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We'll feed movieSelectedNull$ into the template to trigger the navigation to home:

<app-navigate to="/" [when]="movieSelectedNull$"></app-navigate>
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Now we can use the non-null movie observable to define movie$, the reactive replacement for the movie property from the imperative implementation:

  movie$ = this.movieNotNull$.pipe(
    switchMap((movie) => this.singleMovie.getMovieDetails(,
    map((data: any) => ({,
      poster_path: `${environment.imageUrl}${data.poster_path}`,
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Finally, we can define cast$, the reactive replacement for the cast property from the imperative implementation:

  cast$ =$.pipe(
    switchMap((movie) =>
        map((data: any) =>
          (Array.from(data.cast) as any[])
            .filter((c) => c.profile_path != null)
            .map((c) => ({
              profile_path: `${environment.imageUrl}${c.profile_path}`,
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And then we update the template, and we're done!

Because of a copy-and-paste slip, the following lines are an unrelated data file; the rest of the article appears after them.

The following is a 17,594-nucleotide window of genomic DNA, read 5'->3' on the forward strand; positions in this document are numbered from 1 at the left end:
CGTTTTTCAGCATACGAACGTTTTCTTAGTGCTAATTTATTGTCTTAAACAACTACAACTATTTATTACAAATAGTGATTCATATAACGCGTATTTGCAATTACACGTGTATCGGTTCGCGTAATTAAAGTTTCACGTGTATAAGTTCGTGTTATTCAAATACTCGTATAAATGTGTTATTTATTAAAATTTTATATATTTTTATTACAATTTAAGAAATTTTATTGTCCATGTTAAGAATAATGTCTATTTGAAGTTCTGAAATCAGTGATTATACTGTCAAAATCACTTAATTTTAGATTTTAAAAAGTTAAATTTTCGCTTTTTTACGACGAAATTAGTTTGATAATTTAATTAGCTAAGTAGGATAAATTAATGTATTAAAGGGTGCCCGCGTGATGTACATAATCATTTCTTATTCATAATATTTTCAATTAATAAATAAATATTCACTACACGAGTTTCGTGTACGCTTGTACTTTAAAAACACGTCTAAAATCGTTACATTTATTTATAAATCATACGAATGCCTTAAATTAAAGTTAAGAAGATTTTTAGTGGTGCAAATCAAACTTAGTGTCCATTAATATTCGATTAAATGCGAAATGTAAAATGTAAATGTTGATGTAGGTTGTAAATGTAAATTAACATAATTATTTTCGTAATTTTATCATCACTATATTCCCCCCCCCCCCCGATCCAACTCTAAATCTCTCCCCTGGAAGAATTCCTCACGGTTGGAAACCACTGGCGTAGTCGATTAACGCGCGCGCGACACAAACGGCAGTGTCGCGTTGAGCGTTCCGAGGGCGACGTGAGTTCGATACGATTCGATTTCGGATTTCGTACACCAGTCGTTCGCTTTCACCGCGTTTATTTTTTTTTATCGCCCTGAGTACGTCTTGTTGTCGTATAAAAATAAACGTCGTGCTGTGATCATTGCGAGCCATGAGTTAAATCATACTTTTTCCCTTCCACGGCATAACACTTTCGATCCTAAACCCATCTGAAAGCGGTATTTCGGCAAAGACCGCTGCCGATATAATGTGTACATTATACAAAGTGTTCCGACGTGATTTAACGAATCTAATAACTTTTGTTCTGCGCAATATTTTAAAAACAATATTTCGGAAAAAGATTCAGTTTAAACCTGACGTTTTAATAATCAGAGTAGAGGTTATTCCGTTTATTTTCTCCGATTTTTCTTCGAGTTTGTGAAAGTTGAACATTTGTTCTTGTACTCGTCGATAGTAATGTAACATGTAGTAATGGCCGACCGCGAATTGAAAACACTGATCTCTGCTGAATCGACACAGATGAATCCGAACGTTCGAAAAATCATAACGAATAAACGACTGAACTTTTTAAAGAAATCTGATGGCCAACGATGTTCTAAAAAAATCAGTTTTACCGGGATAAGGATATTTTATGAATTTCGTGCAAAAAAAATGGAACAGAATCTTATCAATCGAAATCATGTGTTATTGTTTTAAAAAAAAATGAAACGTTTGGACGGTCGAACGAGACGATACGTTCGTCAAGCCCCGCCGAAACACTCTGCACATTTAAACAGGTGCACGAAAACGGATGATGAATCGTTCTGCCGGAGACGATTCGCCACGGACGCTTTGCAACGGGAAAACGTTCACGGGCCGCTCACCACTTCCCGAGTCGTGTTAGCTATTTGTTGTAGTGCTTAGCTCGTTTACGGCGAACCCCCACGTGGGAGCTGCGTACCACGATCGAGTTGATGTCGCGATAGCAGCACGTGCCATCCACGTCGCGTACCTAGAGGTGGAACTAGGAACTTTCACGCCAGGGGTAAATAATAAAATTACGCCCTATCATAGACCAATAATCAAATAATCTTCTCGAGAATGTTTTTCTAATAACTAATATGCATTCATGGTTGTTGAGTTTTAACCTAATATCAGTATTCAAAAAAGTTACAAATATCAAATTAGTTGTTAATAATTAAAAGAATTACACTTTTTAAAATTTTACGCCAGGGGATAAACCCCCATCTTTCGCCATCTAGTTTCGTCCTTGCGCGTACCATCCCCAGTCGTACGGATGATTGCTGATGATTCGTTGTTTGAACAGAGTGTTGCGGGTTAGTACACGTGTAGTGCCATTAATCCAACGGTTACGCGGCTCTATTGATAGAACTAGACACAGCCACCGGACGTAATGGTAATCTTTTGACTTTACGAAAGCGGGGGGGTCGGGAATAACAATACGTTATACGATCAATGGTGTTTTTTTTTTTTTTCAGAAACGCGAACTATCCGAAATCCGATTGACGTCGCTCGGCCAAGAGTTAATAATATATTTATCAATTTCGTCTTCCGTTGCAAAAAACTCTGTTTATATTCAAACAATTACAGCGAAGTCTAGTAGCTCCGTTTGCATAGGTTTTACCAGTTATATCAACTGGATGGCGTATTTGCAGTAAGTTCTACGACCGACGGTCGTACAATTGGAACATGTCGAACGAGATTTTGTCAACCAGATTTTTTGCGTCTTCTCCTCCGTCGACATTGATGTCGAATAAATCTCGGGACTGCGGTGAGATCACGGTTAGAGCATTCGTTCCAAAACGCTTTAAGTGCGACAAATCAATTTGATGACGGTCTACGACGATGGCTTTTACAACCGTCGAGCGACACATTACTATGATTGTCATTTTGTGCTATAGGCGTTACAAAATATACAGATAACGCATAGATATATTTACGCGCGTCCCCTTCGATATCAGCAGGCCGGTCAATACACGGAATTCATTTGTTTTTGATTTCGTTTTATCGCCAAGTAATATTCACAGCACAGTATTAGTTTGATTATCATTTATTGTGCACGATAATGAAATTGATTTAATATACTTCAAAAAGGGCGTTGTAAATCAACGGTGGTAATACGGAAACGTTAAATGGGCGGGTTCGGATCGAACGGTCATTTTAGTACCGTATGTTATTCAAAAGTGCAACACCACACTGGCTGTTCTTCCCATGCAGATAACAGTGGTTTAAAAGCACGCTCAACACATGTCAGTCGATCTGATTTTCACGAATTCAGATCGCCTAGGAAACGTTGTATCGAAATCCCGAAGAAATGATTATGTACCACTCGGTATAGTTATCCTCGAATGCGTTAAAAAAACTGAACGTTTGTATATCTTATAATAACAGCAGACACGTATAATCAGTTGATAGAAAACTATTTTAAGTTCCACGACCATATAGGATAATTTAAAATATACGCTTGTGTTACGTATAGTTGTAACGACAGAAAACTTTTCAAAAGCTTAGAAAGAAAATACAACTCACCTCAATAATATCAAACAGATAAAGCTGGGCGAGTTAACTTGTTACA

Here's the full commit.


So far this process of starting with events and working downstream is going pretty smoothly.

Previously, there were 13 imperative statements, and lots of mixed concerns, as you can see from this color-coded screenshot:


A little bit of this was generic cleanup, but for the most part, reactivity simplified it a lot with better separation of concerns, and 0 imperative statements:


This looks like a lot less code, but remember that we moved a bunch over to the store, and added a little to the template. In total, the reactive implementation was actually 5 lines of code more. git stat said the commit had 63 insertions and 58 deletions.

But the better separation of concerns is definitely worth it! And by the end of refactoring this app to reactivity, I suspect that the reactive implementation will actually be less code.

We'll see!

In the meantime, check out StateAdapt!

Top comments (3)

wilgert profile image
Wilgert Velinga

Too bad you cannot do array destructuring assignment to a class property. Otherwise you could use partition() with a single condition instead of the two filter operators to split the selectedMovie$ stream in a null and not null stream.

In the article below they do it in the constructor instead. Helps because you have to change the comparison only in one location. Also adds some more code because you have to declare the class properties separately.

mfp22 profile image
Mike Pearson

Yeah, would be nice. If it was a more complicated comparison I would care more. Actually I talked about partition in the YouTube video I think

mfp22 profile image
Mike Pearson